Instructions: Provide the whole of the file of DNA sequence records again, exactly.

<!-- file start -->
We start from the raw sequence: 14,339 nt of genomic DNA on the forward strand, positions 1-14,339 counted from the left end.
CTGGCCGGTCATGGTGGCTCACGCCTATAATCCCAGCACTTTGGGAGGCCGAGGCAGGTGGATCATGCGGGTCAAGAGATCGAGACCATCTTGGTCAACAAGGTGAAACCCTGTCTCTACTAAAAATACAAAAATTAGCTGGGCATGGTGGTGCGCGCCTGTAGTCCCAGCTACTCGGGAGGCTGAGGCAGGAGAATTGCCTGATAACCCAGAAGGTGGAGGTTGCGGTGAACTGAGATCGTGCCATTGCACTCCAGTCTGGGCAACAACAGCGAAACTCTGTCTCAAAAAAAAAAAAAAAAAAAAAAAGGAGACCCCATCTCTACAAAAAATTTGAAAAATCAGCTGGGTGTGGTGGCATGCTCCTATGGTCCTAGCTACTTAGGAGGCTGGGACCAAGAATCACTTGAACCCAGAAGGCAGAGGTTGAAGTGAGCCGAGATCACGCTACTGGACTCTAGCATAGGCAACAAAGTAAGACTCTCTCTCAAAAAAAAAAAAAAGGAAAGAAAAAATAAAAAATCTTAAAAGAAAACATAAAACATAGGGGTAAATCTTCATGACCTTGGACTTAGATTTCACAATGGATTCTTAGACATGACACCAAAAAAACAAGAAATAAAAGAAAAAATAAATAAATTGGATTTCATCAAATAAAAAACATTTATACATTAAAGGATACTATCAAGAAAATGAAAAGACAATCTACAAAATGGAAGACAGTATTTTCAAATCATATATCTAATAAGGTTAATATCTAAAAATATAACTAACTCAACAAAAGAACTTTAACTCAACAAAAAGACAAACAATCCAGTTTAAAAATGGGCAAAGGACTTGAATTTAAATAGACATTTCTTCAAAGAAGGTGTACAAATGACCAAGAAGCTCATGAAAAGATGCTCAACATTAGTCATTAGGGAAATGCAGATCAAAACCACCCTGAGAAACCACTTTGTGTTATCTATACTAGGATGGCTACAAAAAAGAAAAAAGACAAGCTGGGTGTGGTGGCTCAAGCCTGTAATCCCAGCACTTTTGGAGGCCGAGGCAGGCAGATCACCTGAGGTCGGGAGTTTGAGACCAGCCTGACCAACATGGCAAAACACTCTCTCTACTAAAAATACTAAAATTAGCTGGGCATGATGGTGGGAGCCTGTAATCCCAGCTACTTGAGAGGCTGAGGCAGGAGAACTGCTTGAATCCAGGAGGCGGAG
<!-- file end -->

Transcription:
We start from the raw sequence: 14,339 nt of genomic DNA on the forward strand, positions 1-14,339 counted from the left end.
CTGGCCGGTCATGGTGGCTCACGCCTATAATCCCAGCACTTTGGGAGGCCGAGGCAGGTGGATCATGCGGGTCAAGAGATCGAGACCATCTTGGTCAACAAGGTGAAACCCTGTCTCTACTAAAAATACAAAAATTAGCTGGGCATGGTGGTGCGCGCCTGTAGTCCCAGCTACTCGGGAGGCTGAGGCAGGAGAATTGCCTGATAACCCAGAAGGTGGAGGTTGCGGTGAACTGAGATCGTGCCATTGCACTCCAGTCTGGGCAACAACAGCGAAACTCTGTCTCAAAAAAAAAAAAAAAAAAAAAAAGGAGACCCCATCTCTACAAAAAATTTGAAAAATCAGCTGGGTGTGGTGGCATGCTCCTATGGTCCTAGCTACTTAGGAGGCTGGGACCAAGAATCACTTGAACCCAGAAGGCAGAGGTTGAAGTGAGCCGAGATCACGCTACTGGACTCTAGCATAGGCAACAAAGTAAGACTCTCTCTCAAAAAAAAAAAAAAGGAAAGAAAAAATAAAAAATCTTAAAAGAAAACATAAAACATAGGGGTAAATCTTCATGACCTTGGACTTAGATTTCACAATGGATTCTTAGACATGACACCAAAAAAACAAGAAATAAAAGAAAAAATAAATAAATTGGATTTCATCAAATAAAAAACATTTATACATTAAAGGATACTATCAAGAAAATGAAAAGACAATCTACAAAATGGAAGACAGTATTTTCAAATCATATATCTAATAAGGTTAATATCTAAAAATATAACTAACTCAACAAAAGAACTTTAACTCAACAAAAAGACAAACAATCCAGTTTAAAAATGGGCAAAGGACTTGAATTTAAATAGACATTTCTTCAAAGAAGGTGTACAAATGACCAAGAAGCTCATGAAAAGATGCTCAACATTAGTCATTAGGGAAATGCAGATCAAAACCACCCTGAGAAACCACTTTGTGTTATCTATACTAGGATGGCTACAAAAAAGAAAAAAGACAAGCTGGGTGTGGTGGCTCAAGCCTGTAATCCCAGCACTTTTGGAGGCCGAGGCAGGCAGATCACCTGAGGTCGGGAGTTTGAGACCAGCCTGACCAACATGGCAAAACACTCTCTCTACTAAAAATACTAAAATTAGCTGGGCATGATGGTGGGAGCCTGTAATCCCAGCTACTTGAGAGGCTGAGGCAGGAGAACTGCTTGAATCCAGGAGGCGGAG